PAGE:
It's time to give thanks for local food and the people who bring it to us.
All local food is political
So many reasons to be thankful, and here are a few.
Many Thanksgiving tables will feature local foods this week, a real blessing. It’s hard to imagine a more positive development than the growth of the local foods movement. Some thought it would be a trend. Not anymore. It’s a powerful market force, and it’s here to stay.
Local and regional growers continue to find ways to extend the season, and with a little persistence and flexibility, consumers can find local fruits and veggies more than half the year. Some are available all year, as are local and regional meats, fish, dairy products, beverages and more. Buyers get to know the folks who grow the food. Farm operations thrive near or in urban areas, often on small acreages. The money stays at home. Dollar for dollar, the local food trade doesn’t rank up there with some other kinds of agriculture, but it is woven deeply into our cultural fabric.
One of the ways local and regional growers extend the season is with those high tunnels, or hoop houses you see on farms. The U.S. Department of Agriculture’s Natural Resources Conservation Service (NRCS) has helped support them with cost-sharing under its “Know Your Farmer, Know Your Food” initiative, a program that boosts local economies, local foods and sustainable agriculture.
NRCS is USDA’s conservation service, focusing on private lands. As 2012 comes to a close, we can say thanks to Wisconsin NRCS State Conservationist Pat Leavenworth. Pat retired recently, after 18 years of leading the state agency. She was the longest-serving state conservationist in the country when she retired. Her knowledge and expertise frequently led the agency to call her to Washington on special assignments.
Pat has given in other ways here at home. She was co-chair of the Waters of Wisconsin Initiative for the Wisconsin Academy of Sciences, Arts and Letters from 2000 to 2002. She also served on the coordinating committee for the academy’s Future of Farming and Rural Life Project from 2005 to 2007. She has mentored many young men and women along the way.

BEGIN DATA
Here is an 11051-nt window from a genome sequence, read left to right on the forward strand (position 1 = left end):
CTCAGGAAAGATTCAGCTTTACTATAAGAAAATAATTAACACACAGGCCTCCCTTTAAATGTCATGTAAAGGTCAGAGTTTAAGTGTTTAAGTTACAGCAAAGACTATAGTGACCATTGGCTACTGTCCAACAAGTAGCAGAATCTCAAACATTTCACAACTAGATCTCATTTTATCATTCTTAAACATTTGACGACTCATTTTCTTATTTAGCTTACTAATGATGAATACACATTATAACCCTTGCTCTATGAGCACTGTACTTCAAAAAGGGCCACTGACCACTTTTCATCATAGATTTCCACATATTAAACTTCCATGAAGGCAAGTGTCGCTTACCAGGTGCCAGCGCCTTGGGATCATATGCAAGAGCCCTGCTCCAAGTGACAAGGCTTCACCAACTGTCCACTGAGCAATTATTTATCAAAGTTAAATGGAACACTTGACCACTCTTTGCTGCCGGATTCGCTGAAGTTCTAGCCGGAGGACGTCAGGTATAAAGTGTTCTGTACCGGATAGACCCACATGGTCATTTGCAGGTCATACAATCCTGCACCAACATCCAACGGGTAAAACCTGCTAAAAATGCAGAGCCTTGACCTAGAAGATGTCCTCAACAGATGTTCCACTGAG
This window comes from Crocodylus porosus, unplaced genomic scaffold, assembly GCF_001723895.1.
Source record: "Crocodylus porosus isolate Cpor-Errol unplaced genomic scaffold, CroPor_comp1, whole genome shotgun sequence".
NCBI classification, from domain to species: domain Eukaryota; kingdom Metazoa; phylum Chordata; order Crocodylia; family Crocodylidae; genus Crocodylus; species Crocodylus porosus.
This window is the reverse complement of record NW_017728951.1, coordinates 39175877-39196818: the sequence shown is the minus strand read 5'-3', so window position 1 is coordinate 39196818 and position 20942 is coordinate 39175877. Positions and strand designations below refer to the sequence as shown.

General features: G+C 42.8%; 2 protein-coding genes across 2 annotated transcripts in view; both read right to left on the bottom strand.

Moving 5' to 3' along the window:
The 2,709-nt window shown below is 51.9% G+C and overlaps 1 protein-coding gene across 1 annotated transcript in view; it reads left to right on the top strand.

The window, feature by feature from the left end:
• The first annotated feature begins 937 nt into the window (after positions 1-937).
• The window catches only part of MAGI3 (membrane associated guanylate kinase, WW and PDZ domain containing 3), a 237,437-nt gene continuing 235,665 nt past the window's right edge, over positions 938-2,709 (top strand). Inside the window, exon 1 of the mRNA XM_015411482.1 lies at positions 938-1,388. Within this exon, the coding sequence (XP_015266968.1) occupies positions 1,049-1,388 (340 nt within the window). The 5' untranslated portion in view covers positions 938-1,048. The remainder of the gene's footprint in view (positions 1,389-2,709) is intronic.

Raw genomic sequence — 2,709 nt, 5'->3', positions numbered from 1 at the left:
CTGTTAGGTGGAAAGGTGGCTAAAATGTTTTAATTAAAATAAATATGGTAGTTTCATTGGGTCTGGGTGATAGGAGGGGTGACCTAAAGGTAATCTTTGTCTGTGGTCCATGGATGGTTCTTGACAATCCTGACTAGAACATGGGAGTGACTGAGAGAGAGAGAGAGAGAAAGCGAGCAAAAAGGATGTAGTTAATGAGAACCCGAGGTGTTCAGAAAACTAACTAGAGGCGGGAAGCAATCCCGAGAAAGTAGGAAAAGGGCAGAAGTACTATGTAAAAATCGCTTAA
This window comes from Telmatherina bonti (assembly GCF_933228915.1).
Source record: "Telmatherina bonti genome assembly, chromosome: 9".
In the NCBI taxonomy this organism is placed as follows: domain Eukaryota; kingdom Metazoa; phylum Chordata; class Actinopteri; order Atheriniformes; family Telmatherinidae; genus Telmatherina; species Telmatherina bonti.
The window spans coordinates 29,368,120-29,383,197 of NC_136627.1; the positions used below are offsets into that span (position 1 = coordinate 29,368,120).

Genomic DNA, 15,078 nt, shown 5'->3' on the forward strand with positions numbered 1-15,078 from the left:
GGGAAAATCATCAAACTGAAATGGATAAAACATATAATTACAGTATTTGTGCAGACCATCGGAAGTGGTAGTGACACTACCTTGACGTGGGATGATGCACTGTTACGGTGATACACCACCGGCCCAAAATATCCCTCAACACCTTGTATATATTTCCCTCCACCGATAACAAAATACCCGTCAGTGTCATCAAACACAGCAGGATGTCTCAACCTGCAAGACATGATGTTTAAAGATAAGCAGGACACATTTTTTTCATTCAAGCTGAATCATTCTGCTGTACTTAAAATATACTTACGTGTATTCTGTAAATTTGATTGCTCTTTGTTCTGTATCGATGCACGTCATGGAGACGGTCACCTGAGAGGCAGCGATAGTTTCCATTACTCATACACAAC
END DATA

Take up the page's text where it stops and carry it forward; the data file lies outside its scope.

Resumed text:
Washington can’t snatch Pat anymore. She and her husband, Phil, are staying right here. In addition to tending their farm near Mount Horeb, Pat promises to stay active in causes she supports.
Finally, some anniversaries come and go without a lot of fanfare. So it was when the Wisconsin Area Research Center network celebrated its 50th year in October. But it’s an anniversary well worth noting. The Wisconsin Historical Society serves as the hub of the network, which has 14 area research centers (ARCs), located on four-year University System campuses and at the Northern Great Lakes Visitor Center in Ashland. The network makes the Historical Society’s vast collection easily accessible. Almost everyone in the state lives within an hour of an ARC.
ARCs house important manuscript collections in the regions where they originated. Staff help people access those collections, and a transfer system makes materials in one location available at any of the others. People from all walks of life and corners of the state use the system. Many are genealogists interested in family history. They find themselves in the company of students, faculty and local historians.
Civilizations advance when they take care to preserve history and its lessons for all. Thankfully, that’s what the ARC network does.
November 22, 2012
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Bill Berry is a FightingBob.com contributing editor who lives in Stevens Point and writes columns for the Capital Times and other publications.